Account surplus at $7.3 billion
The surplus reached $7.3 billion last month, compared to $4.5 billion in February, the Bank of Korea reported yesterday. That brought the cumulative surplus for the first quarter to $15.1 billion, a 30 percent increase from the same period last year.
The current account has been on a surplus rally for 25 consecutive months since February 2012, when it posted a $2.4 billion deficit.
Most of that run can be attributed to the continuing growth of exports. Exports grew nearly 6 percent in March from a year earlier to $54.2 billion, compared to a 3.3 percent expansion of imports to $46.1 billion. The surplus in the goods account was $8 billion.
Automobiles, smartphones and other mobile devices were the drivers of last month’s export growth.
Telecommunication devices were the export pacesetters at 22.5 percent growth, followed by automobiles and shipbuilding at nearly 15 percent, computer chips at 13.6 percent, and electric and electronic products at 7.9 percent. Even steel, which had been struggling, saw exports increase 5.6 percent.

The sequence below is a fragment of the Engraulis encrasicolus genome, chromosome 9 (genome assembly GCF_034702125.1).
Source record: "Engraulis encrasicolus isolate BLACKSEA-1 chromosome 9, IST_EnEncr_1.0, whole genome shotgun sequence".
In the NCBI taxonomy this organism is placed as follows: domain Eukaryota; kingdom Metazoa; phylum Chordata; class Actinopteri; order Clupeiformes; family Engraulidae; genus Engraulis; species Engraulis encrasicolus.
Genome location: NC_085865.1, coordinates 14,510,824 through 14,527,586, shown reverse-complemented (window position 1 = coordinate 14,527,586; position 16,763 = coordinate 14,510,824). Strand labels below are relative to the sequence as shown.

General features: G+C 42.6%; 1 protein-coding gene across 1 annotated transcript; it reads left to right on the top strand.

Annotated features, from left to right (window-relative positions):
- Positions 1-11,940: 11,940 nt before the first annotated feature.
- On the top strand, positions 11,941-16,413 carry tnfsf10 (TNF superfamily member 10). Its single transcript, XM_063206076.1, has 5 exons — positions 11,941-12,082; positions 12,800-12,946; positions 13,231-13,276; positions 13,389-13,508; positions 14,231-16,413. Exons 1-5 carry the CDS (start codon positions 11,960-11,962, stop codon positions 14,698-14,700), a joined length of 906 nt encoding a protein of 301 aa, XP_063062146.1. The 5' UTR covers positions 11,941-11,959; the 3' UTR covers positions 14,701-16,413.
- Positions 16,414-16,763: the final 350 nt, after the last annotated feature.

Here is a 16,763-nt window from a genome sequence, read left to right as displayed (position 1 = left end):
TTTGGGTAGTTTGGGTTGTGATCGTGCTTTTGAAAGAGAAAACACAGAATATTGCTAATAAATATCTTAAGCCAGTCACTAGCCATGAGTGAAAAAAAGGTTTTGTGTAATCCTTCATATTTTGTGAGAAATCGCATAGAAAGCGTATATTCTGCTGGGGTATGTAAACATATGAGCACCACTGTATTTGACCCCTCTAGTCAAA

However, not all sectors shared in the growth. Displays fell nearly 10 percent compared to last year.
Whether this export-driven current account surplus will continue has been called into question by the sharp strengthening of the won.
The currency started the year at about 1,050 against the U.S. greenback and weakened to 1,080 won ($1.04). However, the continued purchasing of stocks by foreign investors as well as the nation’s ongoing current account surplus started to affect the won’s exchange rate.
The last time it was above 1,053.6 won was on April 9, and since then it has appreciated to the level of 1,030 won. Yet the central bank remains confident in the sustainability of exports.
“We expect the current surplus momentum to continue for April,” said a BOK official. “The current account surplus is moving within the expected course.”
Exports grew in advanced economies and emerging markets. Exports to the United States were up nearly 17 percent, followed by Europe at 15.1 percent. Even exports to Japan grew 1 percent. The only decline was in South America (minus 7.5 percent).
The service account saw its deficit shrink from $1 billion in February to $650 million in March.
While the situation in R&D and management consulting worsened, the logistics and distribution as well as travel accounts improved.
BY lee ho-jeong [firstname.lastname@example.org]